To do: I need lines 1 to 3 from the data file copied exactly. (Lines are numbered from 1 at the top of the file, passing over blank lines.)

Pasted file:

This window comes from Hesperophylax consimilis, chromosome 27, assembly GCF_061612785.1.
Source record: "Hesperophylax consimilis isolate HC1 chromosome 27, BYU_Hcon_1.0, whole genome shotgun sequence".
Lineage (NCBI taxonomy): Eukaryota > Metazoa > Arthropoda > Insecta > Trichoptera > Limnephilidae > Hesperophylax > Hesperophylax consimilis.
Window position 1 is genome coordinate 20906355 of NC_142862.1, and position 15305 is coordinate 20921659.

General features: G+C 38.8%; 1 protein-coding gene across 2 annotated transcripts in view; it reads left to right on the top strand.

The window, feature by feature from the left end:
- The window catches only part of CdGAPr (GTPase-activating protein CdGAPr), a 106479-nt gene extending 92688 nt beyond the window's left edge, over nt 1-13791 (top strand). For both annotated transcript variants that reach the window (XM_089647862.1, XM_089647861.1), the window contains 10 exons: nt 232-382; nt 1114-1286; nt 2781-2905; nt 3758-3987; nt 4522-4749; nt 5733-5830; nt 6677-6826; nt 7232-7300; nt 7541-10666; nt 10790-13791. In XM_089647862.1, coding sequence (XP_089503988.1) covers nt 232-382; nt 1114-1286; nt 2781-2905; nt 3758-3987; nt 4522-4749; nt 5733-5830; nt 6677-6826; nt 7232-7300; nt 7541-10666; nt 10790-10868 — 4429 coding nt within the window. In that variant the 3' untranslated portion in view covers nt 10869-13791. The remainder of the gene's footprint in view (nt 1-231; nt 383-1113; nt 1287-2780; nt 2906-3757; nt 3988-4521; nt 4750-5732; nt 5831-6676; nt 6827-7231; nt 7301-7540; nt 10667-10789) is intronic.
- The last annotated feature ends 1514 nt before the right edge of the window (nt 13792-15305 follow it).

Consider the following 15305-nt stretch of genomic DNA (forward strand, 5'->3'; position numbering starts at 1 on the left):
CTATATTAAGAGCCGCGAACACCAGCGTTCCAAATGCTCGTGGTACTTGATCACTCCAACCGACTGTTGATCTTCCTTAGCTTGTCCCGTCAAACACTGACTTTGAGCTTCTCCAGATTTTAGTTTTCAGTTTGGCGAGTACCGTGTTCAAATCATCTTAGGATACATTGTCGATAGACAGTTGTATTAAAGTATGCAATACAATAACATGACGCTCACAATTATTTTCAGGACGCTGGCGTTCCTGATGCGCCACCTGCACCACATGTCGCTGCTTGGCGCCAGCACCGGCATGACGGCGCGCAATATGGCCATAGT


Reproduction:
This window comes from Hesperophylax consimilis, chromosome 27, assembly GCF_061612785.1.
Source record: "Hesperophylax consimilis isolate HC1 chromosome 27, BYU_Hcon_1.0, whole genome shotgun sequence".
Lineage (NCBI taxonomy): Eukaryota > Metazoa > Arthropoda > Insecta > Trichoptera > Limnephilidae > Hesperophylax > Hesperophylax consimilis.